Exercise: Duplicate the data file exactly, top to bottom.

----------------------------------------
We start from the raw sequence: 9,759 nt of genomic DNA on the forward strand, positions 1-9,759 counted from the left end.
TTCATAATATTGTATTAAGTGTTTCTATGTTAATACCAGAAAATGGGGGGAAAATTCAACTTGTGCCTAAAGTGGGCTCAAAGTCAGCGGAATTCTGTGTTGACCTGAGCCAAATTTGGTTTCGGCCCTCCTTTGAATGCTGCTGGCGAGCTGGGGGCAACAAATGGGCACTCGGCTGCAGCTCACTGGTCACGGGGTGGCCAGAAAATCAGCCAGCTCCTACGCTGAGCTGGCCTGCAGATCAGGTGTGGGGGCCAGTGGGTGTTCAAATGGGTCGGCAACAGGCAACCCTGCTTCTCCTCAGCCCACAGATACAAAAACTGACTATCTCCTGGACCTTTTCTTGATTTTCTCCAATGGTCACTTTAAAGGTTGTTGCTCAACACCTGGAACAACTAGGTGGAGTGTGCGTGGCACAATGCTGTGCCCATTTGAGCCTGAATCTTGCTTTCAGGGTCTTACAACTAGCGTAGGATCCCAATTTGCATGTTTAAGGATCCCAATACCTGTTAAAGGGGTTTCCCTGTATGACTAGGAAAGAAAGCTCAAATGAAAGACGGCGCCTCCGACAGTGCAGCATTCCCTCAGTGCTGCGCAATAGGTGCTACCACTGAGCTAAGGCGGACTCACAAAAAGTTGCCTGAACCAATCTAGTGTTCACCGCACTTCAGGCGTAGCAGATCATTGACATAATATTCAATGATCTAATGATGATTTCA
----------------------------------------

We start from the raw sequence: 9,759 nt of genomic DNA on the forward strand, positions 1-9,759 counted from the left end.
TTCATAATATTGTATTAAGTGTTTCTATGTTAATACCAGAAAATGGGGGGAAAATTCAACTTGTGCCTAAAGTGGGCTCAAAGTCAGCGGAATTCTGTGTTGACCTGAGCCAAATTTGGTTTCGGCCCTCCTTTGAATGCTGCTGGCGAGCTGGGGGCAACAAATGGGCACTCGGCTGCAGCTCACTGGTCACGGGGTGGCCAGAAAATCAGCCAGCTCCTACGCTGAGCTGGCCTGCAGATCAGGTGTGGGGGCCAGTGGGTGTTCAAATGGGTCGGCAACAGGCAACCCTGCTTCTCCTCAGCCCACAGATACAAAAACTGACTATCTCCTGGACCTTTTCTTGATTTTCTCCAATGGTCACTTTAAAGGTTGTTGCTCAACACCTGGAACAACTAGGTGGAGTGTGCGTGGCACAATGCTGTGCCCATTTGAGCCTGAATCTTGCTTTCAGGGTCTTACAACTAGCGTAGGATCCCAATTTGCATGTTTAAGGATCCCAATACCTGTTAAAGGGGTTTCCCTGTATGACTAGGAAAGAAAGCTCAAATGAAAGACGGCGCCTCCGACAGTGCAGCATTCCCTCAGTGCTGCGCAATAGGTGCTACCACTGAGCTAAGGCGGACTCACAAAAAGTTGCCTGAACCAATCTAGTGTTCACCGCACTTCAGGCGTAGCAGATCATTGACATAATATTCAATGATCTAATGATGATTTCA